Important Truths for this divisive political season

In light of this divisive political season I want you remind you of some important truths.  These are not necessarily in order of importance.

Grace is the church’s main contribution to society. As Gordon McDonald says, the world can do anything the church can do, except show grace. When Christians stumble into politics, they often fail at grace.

Love is the most powerful force on earth. For example, it is interesting how some pro-life evangelicals treat anyone who disagrees with their single-issue view.  Tim Stafford writes, “I betray the Kingdom of God if my activism, no matter how well intended, drives out love.”

Jesus said, “Love your enemies . . . pray for those who persecute you.” The Bible says, “faith, hope, and love, these three, but the greatest of these is love.”  “Without love you can do nothing.” Love is at the head of the list of the fruits of the Spirit. Jesus said that the one word that should characterize His followers is love.

Church and state will inevitable be in conflict at some level. What we may need more than a Christian ruler is a Christian prophet who is within earshot of the ruler.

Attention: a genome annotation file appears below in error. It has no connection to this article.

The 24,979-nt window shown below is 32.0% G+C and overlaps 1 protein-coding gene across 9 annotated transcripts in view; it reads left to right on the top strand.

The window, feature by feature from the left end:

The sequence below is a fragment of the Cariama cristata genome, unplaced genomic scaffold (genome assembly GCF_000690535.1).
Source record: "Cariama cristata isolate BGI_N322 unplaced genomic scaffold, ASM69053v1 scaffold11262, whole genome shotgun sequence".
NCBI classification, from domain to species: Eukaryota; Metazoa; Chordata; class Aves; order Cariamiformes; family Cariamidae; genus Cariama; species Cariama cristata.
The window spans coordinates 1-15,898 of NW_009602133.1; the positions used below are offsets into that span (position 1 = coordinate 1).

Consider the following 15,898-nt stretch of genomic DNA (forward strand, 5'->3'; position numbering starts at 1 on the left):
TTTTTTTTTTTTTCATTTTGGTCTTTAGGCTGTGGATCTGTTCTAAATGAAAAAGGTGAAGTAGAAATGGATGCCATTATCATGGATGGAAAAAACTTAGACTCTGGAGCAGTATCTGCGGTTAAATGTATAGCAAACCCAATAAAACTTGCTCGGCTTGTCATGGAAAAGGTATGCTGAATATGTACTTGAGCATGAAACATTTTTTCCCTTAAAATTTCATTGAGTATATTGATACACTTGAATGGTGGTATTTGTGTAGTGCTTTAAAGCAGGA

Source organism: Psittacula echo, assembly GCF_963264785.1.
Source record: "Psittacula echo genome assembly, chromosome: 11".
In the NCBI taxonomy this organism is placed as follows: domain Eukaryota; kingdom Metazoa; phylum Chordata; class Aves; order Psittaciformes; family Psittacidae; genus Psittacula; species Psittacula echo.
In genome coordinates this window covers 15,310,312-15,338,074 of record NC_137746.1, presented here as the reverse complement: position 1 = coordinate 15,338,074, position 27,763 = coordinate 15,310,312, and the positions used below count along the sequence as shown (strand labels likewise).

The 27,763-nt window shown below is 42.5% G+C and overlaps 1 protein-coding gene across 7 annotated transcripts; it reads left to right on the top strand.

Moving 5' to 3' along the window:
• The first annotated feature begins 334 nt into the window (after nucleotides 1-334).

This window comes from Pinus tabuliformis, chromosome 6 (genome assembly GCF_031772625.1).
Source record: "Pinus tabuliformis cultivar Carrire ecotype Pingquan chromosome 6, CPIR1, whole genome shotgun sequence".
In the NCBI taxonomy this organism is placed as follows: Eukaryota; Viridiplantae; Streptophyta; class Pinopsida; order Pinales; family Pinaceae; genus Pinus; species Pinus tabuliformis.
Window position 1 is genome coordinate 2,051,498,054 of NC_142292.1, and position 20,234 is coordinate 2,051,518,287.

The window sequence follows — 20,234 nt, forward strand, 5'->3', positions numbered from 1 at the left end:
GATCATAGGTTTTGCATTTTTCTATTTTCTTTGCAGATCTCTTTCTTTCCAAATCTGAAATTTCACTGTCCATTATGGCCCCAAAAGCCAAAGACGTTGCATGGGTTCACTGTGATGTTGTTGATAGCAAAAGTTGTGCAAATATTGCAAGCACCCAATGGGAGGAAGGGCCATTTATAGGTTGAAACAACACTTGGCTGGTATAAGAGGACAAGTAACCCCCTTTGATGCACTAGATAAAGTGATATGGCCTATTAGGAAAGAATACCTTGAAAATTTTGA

In pre-Nazi Germany the Lutheran church had a strong doctrine of no conflict with the state. Thus, with no tradition of being a prophetic voice to the state they did not know how to respond to Hitler and were eaten alive by the Nazis before they could even wake up.

The history of western Christianity has been a history of speaking to social issues before the state, demanding change. The end of slavery, the rise of orphanages, temperance, universal suffrage, health care, public education, human rights, civil rights … these all had their origins in the church.

Too much coziness between the church and the state is historically good for the state and bad for the church.

Society needs a strong moral/religious foundation, but not necessarily a specific doctrinal confession.  For example, recently a loud cry is being heard from evangelicals, Muslims, Catholics and Jews all against pornography and its destructive effects. These various religions groups serve as a moral consensus that is beginning to be heard. A specific confession was not needed for this function.

Some claim society can have a moral safety net without religion. It begs the question: can we be good without God? The answer from both history and theology is “NO.” Without something bigger and better than ourselves to draw us upward, human nature is invariable drawn downward toward hedonism, selfishness, and nihilism.

This is a time that calls for the faithful to demonstrate grace, to love boldly, and to stand uncompromisingly for what is good.

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